Persuasion, Legitimacy and Leadership

  • Jonathan Charteris-Black


Within all types of political system, from autocratic, through oligarchic to democratic, leaders have relied on the spoken word to convince others of the benefits that arise from their leadership. The more democratic societies become, the greater the onus on leaders to convince potential followers that they and their policies can be trusted. As Burns (1978: 18) explains: ‘Leadership over human beings is exercised when persons with certain motives and purposes mobilize, in competition or conflict with others, institutional, political, psychological, and other resources so as to arouse, engage, and satisfy the motives of followers.’ The argument that I will develop is that the most important type of behaviour by which leaders mobilise their followers is their linguistic performance. In democratic frameworks it is primarily through language that leaders legitimise their leadership.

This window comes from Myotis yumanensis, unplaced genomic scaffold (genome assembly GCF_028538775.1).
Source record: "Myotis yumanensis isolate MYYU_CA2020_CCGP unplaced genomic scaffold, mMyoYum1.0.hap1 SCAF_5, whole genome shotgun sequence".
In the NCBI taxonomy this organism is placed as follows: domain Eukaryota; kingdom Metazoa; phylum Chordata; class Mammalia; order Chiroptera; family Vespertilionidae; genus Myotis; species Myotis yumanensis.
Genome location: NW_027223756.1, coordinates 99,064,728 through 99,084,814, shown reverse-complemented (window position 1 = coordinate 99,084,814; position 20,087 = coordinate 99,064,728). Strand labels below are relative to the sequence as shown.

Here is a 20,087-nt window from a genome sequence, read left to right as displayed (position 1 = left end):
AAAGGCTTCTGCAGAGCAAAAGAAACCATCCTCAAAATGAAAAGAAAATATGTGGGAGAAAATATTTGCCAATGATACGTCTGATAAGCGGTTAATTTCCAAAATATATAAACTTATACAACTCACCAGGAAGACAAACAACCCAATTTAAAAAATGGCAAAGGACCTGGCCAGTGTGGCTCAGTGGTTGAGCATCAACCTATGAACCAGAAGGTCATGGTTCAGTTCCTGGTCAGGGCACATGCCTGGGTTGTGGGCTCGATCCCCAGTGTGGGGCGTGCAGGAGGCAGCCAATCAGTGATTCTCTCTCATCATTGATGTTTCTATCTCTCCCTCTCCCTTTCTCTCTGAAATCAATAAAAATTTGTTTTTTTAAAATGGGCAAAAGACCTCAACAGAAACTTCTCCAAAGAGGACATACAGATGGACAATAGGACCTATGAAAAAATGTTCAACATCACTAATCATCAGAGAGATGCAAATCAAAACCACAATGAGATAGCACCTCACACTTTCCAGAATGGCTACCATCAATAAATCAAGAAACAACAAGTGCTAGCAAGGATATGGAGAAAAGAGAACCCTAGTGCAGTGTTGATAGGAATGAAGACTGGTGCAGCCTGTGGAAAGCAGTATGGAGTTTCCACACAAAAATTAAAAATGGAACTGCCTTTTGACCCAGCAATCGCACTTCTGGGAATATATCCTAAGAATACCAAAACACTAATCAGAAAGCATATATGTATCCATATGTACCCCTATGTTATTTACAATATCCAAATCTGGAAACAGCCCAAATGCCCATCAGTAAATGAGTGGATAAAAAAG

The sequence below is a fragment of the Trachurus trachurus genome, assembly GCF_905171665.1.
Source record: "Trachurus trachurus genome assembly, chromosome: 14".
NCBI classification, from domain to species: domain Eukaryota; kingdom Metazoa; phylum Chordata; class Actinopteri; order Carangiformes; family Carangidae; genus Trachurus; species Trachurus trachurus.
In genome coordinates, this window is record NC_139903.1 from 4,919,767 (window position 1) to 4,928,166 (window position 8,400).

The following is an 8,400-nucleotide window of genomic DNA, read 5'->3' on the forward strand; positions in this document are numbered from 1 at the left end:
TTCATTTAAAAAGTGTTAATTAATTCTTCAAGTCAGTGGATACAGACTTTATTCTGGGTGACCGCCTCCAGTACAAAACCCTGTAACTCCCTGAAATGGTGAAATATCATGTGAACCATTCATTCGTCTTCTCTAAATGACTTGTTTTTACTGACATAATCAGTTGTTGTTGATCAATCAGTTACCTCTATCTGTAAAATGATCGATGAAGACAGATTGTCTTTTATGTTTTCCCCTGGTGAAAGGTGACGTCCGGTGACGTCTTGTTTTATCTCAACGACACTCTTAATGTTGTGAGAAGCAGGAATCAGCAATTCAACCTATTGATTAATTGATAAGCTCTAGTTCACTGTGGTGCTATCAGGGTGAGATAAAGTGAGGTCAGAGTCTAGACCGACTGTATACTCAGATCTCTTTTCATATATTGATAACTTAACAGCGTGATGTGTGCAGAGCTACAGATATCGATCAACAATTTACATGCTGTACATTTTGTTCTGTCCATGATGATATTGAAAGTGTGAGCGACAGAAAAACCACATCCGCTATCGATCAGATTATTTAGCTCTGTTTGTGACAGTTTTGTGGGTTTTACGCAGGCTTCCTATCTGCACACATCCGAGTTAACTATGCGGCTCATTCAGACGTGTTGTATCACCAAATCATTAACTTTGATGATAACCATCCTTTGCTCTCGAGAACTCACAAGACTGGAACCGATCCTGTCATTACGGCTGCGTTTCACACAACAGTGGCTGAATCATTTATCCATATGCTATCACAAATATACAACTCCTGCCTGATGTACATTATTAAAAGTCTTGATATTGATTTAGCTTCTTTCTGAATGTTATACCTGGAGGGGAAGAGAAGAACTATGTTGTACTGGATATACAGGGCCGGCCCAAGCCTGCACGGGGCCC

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© Jonathan Charteris-Black 2005

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  • Jonathan Charteris-Black

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